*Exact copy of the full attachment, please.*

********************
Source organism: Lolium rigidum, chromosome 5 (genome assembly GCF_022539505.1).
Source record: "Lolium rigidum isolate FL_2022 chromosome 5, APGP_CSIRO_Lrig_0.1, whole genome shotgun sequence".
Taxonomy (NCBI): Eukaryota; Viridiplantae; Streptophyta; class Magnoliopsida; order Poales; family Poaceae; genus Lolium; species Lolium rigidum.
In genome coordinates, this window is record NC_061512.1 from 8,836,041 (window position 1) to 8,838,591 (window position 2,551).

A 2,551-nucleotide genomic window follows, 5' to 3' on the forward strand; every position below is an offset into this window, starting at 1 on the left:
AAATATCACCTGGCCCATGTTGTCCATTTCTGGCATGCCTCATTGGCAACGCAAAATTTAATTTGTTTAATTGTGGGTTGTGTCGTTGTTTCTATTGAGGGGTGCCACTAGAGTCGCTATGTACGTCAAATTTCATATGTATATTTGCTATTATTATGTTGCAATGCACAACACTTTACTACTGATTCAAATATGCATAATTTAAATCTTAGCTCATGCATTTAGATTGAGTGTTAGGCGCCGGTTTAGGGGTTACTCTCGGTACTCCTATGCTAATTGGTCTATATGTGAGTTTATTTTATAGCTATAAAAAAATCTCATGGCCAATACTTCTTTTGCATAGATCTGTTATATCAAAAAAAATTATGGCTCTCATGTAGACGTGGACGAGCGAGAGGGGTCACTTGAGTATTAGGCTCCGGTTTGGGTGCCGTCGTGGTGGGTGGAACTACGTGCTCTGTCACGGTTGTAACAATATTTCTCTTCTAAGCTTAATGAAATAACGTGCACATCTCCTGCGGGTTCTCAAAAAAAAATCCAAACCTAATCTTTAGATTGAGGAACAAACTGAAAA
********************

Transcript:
Source organism: Lolium rigidum, chromosome 5 (genome assembly GCF_022539505.1).
Source record: "Lolium rigidum isolate FL_2022 chromosome 5, APGP_CSIRO_Lrig_0.1, whole genome shotgun sequence".
Taxonomy (NCBI): Eukaryota; Viridiplantae; Streptophyta; class Magnoliopsida; order Poales; family Poaceae; genus Lolium; species Lolium rigidum.
In genome coordinates, this window is record NC_061512.1 from 8,836,041 (window position 1) to 8,838,591 (window position 2,551).

A 2,551-nucleotide genomic window follows, 5' to 3' on the forward strand; every position below is an offset into this window, starting at 1 on the left:
AAATATCACCTGGCCCATGTTGTCCATTTCTGGCATGCCTCATTGGCAACGCAAAATTTAATTTGTTTAATTGTGGGTTGTGTCGTTGTTTCTATTGAGGGGTGCCACTAGAGTCGCTATGTACGTCAAATTTCATATGTATATTTGCTATTATTATGTTGCAATGCACAACACTTTACTACTGATTCAAATATGCATAATTTAAATCTTAGCTCATGCATTTAGATTGAGTGTTAGGCGCCGGTTTAGGGGTTACTCTCGGTACTCCTATGCTAATTGGTCTATATGTGAGTTTATTTTATAGCTATAAAAAAATCTCATGGCCAATACTTCTTTTGCATAGATCTGTTATATCAAAAAAAATTATGGCTCTCATGTAGACGTGGACGAGCGAGAGGGGTCACTTGAGTATTAGGCTCCGGTTTGGGTGCCGTCGTGGTGGGTGGAACTACGTGCTCTGTCACGGTTGTAACAATATTTCTCTTCTAAGCTTAATGAAATAACGTGCACATCTCCTGCGGGTTCTCAAAAAAAAATCCAAACCTAATCTTTAGATTGAGGAACAAACTGAAAA